French Open 2021: Krejcikova or Pavlyuchenkova – who will emerge as the Roland Garros Queen in Paris?

While Krejcikova had to sweat it out to beat Sakkari in the semifinals in a match that went on for more than three hours, Pavlyuchenkova had a comparatively easy, straight-set victory over Zidansek.

French Open 2021: Krejcikova or Pavlyuchenkova - who will emerge as the Roland Garros Queen in Paris?
Krejcikova had to give her best in the semis, while Pavlyuchenkova won in straight sets. (Photo credit: AFP)

Barbora Krejcikova, a two-time major doubles champion ranked 33rd, is all set to play her first Grand Slam singles final on Saturday. She will be up against 31st seed Anastasia Pavlyuchenkova, for whom it is the first-ever Grand Slam final ever, in any event. Krejcikova has till the semifinals lost only two sets of the 14 that she has played, while Pavlyuchenkova has dropped only three out of 15. Both the ladies are now deservedly in the finals and will look to bag their maiden singles Grand Slam.

Krejcikova had to work very hard in the semifinals against 17th seed Maria Sakkari that went on for beyond three hours, where the former won 7-5, 4-6, 9-7. She had to get through the longest women’s semifinal match in the history of the Roland Garros.

After winning, she flung her hands wide above her head and her mouth dropped open in bewilderment. For someone who had not thought of taking up the sport professionally till she was 16, getting into the finals of a Grand Slam is indeed a massive achievement.

Making full use of her opportunities

Krejcikova wasn’t a regular in the Grand Slam circuit, given her earlier rankings. But after last year’s French Open, where several players had dropped out, she got a chance to compete and improved her ranking within the top 100.

The 25-year-old from the Czech Republic has now won 11 consecutive matches, including her first WTA singles title in May in Strasbourg. Krejcikova is the fourth unseeded women’s finalist at the Roland Garros in the last five years. She would look to become the first Czech woman to win French Open since 1981.

If she goes on to win the title, Krejcikova will also become the first woman to win both in doubles and singles at the French Open since 2000.

Grand Slam final after 52 appearances

For Pavlyuchenkova, things brightened up late but how. After playing 52 majors, the Russian has finally made it into a final. She last competed in a French Open final back in 2006, as a 15-year-old junior. 15 years later, she stands at another final, this time as a senior.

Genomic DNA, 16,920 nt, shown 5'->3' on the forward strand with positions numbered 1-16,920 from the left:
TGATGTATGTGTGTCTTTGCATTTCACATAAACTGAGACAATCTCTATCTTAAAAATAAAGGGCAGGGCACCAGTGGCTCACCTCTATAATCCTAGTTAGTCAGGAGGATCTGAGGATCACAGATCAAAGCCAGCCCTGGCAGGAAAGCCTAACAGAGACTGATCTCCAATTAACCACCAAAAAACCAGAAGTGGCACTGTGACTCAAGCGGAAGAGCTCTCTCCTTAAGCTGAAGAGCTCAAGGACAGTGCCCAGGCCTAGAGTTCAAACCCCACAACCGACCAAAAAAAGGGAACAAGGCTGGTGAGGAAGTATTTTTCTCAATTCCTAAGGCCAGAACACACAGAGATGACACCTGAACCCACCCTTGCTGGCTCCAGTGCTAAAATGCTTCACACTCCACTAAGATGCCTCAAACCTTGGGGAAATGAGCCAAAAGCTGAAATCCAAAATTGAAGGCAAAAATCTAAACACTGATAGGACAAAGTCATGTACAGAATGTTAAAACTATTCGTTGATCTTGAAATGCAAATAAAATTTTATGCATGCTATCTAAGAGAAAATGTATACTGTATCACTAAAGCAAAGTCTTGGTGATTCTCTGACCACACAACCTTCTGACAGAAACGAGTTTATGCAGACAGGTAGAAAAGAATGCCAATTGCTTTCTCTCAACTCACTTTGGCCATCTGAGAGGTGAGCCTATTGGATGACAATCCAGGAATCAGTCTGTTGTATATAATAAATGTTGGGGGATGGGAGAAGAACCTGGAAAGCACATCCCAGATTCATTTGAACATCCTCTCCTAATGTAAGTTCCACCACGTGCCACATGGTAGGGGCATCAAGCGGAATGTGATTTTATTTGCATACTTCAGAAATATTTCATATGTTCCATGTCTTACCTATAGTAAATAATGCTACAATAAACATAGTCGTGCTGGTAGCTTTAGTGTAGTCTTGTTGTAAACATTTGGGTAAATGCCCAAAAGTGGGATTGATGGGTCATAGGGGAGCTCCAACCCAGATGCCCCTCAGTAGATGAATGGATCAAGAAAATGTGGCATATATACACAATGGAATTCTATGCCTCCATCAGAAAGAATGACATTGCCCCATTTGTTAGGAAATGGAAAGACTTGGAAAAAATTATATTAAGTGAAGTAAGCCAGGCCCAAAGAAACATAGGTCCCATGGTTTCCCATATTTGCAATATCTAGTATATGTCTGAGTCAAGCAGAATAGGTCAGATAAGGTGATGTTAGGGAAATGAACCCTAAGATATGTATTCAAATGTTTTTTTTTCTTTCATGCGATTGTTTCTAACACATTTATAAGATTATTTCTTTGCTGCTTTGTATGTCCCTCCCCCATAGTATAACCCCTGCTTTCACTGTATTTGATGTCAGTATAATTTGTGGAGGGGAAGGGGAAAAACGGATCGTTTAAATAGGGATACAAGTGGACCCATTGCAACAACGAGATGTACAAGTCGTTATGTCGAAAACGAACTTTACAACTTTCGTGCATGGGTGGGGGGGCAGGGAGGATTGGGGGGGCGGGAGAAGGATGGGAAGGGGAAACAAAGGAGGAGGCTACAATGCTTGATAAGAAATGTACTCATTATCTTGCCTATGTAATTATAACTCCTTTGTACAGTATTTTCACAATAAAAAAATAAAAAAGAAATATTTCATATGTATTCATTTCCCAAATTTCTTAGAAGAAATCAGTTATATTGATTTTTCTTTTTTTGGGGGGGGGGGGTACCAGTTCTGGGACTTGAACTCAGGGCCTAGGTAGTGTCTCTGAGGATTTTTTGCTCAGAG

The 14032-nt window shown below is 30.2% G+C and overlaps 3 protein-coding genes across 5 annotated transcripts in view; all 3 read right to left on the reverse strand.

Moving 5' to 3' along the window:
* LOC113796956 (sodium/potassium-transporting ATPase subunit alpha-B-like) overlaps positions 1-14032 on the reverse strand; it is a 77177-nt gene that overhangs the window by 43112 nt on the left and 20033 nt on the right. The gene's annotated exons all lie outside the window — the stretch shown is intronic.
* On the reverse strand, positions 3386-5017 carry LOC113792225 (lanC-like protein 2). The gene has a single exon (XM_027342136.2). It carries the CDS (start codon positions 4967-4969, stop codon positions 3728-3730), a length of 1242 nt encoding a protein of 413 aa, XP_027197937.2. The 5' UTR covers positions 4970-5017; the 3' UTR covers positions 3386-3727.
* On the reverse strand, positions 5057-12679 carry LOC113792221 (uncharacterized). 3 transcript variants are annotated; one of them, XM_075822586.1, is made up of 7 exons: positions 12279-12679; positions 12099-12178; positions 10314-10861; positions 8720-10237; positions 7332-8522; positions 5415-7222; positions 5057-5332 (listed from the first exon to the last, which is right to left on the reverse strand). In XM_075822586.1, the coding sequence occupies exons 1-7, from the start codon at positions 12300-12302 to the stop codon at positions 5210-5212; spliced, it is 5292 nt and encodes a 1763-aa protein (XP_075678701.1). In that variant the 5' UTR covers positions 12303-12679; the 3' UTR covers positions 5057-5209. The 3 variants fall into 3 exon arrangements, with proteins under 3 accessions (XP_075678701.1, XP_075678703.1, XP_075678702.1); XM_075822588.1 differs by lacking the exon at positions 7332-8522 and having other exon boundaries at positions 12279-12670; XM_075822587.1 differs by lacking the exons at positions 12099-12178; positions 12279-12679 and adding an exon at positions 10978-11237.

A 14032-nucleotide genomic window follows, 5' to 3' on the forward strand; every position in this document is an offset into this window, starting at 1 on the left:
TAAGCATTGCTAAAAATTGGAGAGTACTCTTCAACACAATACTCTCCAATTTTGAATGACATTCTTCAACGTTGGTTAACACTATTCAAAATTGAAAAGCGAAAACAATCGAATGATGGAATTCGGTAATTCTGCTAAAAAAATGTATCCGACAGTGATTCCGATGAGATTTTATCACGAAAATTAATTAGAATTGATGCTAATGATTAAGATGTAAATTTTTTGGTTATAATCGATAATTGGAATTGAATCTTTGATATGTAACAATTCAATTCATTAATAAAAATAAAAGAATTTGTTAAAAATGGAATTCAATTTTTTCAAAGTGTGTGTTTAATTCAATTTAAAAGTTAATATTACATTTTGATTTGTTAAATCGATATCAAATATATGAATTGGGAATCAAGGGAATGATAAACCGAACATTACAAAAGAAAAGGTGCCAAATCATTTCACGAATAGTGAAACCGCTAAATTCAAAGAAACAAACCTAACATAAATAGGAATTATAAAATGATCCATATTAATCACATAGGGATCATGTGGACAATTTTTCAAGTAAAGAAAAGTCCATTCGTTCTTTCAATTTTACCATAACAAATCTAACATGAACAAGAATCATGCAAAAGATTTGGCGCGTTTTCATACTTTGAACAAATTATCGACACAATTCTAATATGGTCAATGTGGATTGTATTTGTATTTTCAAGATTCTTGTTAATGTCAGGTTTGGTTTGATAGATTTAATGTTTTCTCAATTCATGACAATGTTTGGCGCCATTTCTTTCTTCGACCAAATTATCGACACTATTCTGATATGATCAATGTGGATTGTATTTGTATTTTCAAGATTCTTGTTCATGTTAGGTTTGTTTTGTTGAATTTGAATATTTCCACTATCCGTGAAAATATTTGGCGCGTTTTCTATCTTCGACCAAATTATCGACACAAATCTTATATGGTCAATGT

She moved into the finals with a straight-set win over Tamara Zidansek, taking just over an hour. Pavlyuchenkova is the first woman to play more than 50 majors before reaching her first final and also the first Russian woman to reach a Grand Slam final since 2015. If she wins on Saturday, she will become the first Russian since Maria Sharapova seven years ago in Paris to win a Grand Slam.

A prodigy who failed to blossom initially

Pavlyuchenkova has been the top-ranked tennis player in the world as a junior and a winner of three Grand Slam girls’ titles. She made the third round at Wimbledon in 2008, in what was her second Grand Slam. She reached the semifinals at Indian Wells as a 17-year-old beating the likes of former World No. 1 Jelena Jankovic.

She reached her first major quarterfinals at Roland Garros in 2011. Pavlyuchenkova made the quarterfinals at Grand Slams six times but could not go beyond.

The pandemic effect 

When Covid-19 had brought world sports to a halt, Pavlyuchenkova found herself wondering what would come next. But her older brother stood by her side and explained how it was never too late to learn. A year later, she stands within a short distance of a Grand Slam trophy.


This is the first time that Krejcikova and Pavlyuchenkova will face each other.

The latter has improved her mental strength and that has played a huge role in her victories. Krejcikova on the other hand will bank on her skills, of adjusting according to the situation. She can go on to extend rallies and tire out her opponent.

What has been a success for women’s tennis over the last few years is that majors have not been confined within a best few. Several players have won in different tournaments, on different courts. This weekend also would see a new victor at the Roland Garros.


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